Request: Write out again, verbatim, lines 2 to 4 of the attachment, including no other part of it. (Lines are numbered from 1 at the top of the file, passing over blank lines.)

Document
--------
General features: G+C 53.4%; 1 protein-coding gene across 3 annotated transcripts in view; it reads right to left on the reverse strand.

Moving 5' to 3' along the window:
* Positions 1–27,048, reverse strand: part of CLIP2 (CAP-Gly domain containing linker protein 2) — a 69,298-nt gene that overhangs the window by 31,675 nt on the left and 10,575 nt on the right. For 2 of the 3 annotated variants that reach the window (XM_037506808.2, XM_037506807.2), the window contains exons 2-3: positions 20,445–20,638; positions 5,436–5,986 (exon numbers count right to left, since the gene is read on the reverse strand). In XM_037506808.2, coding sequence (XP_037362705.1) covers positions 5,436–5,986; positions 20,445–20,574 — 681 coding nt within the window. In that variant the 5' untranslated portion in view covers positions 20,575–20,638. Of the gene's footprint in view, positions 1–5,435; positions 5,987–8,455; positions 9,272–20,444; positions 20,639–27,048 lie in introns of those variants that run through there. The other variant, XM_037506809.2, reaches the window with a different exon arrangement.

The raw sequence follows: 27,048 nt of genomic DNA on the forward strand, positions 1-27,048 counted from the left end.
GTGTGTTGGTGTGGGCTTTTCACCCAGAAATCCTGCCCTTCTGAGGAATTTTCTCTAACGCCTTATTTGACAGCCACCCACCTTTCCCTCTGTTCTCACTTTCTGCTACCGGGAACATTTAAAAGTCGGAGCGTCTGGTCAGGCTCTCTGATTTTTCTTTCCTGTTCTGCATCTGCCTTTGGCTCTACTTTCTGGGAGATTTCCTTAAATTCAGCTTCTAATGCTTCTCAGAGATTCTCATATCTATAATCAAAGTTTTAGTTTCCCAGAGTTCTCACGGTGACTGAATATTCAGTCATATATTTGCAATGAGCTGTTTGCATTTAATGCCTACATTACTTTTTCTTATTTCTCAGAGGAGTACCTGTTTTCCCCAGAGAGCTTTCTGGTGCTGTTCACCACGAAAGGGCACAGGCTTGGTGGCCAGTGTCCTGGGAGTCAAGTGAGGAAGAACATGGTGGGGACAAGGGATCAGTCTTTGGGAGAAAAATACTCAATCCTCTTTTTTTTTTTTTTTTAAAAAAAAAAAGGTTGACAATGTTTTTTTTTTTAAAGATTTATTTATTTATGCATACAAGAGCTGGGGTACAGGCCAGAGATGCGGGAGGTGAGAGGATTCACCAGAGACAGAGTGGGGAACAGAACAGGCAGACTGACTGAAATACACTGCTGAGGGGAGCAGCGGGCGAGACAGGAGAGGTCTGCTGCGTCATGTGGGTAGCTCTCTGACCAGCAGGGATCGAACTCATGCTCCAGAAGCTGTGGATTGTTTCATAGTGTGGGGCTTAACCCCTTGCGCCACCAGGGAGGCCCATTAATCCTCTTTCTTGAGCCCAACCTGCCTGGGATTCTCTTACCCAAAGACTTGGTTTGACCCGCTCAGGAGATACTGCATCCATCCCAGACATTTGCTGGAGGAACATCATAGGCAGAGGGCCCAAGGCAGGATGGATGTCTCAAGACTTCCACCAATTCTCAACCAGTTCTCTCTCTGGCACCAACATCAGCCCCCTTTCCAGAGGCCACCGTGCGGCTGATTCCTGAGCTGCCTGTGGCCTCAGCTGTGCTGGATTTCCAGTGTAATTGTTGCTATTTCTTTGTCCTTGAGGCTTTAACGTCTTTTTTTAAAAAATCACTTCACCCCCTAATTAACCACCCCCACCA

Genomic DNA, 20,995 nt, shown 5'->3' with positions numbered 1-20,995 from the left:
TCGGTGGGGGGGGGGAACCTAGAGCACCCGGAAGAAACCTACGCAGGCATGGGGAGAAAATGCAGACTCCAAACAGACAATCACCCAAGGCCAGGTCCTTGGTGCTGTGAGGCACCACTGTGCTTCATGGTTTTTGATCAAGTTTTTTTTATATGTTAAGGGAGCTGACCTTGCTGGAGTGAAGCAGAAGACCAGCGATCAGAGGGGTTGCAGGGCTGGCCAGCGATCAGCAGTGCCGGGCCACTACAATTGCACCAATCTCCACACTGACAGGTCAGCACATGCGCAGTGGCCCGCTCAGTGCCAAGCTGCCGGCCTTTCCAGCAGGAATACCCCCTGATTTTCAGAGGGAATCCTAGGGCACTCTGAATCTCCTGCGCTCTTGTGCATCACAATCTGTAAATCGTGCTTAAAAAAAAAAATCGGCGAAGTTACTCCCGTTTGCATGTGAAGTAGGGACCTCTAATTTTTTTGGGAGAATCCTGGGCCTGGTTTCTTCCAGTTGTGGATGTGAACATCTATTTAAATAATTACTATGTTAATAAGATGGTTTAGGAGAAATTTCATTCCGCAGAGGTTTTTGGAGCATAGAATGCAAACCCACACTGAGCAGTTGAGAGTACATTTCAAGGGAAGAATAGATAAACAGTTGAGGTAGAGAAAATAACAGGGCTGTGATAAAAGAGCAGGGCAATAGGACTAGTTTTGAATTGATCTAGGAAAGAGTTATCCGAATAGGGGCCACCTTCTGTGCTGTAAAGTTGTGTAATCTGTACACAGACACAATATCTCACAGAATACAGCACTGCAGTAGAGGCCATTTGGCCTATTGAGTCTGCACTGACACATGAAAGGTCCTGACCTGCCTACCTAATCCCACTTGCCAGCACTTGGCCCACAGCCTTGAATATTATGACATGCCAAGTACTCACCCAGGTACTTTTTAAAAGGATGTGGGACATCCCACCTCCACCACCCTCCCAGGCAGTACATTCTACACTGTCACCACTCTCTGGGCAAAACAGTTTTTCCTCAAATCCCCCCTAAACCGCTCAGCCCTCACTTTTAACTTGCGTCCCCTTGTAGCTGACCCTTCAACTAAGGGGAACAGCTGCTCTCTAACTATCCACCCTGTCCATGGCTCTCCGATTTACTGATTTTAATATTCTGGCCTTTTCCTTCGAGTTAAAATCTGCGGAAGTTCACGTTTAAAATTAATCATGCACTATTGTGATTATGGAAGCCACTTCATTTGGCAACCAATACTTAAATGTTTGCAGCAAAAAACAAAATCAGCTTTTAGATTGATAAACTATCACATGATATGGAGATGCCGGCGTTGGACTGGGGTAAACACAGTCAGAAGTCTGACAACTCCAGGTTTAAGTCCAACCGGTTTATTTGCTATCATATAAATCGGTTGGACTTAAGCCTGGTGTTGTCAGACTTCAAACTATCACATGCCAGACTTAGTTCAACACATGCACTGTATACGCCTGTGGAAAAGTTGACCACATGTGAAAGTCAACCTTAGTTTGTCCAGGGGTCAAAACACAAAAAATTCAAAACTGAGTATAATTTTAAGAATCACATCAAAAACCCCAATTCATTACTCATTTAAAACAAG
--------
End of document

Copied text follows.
Moving 5' to 3' along the window:
* Positions 1–27,048, reverse strand: part of CLIP2 (CAP-Gly domain containing linker protein 2) — a 69,298-nt gene that overhangs the window by 31,675 nt on the left and 10,575 nt on the right. For 2 of the 3 annotated variants that reach the window (XM_037506808.2, XM_037506807.2), the window contains exons 2-3: positions 20,445–20,638; positions 5,436–5,986 (exon numbers count right to left, since the gene is read on the reverse strand). In XM_037506808.2, coding sequence (XP_037362705.1) covers positions 5,436–5,986; positions 20,445–20,574 — 681 coding nt within the window. In that variant the 5' untranslated portion in view covers positions 20,575–20,638. Of the gene's footprint in view, positions 1–5,435; positions 5,987–8,455; positions 9,272–20,444; positions 20,639–27,048 lie in introns of those variants that run through there. The other variant, XM_037506809.2, reaches the window with a different exon arrangement.

The raw sequence follows: 27,048 nt of genomic DNA on the forward strand, positions 1-27,048 counted from the left end.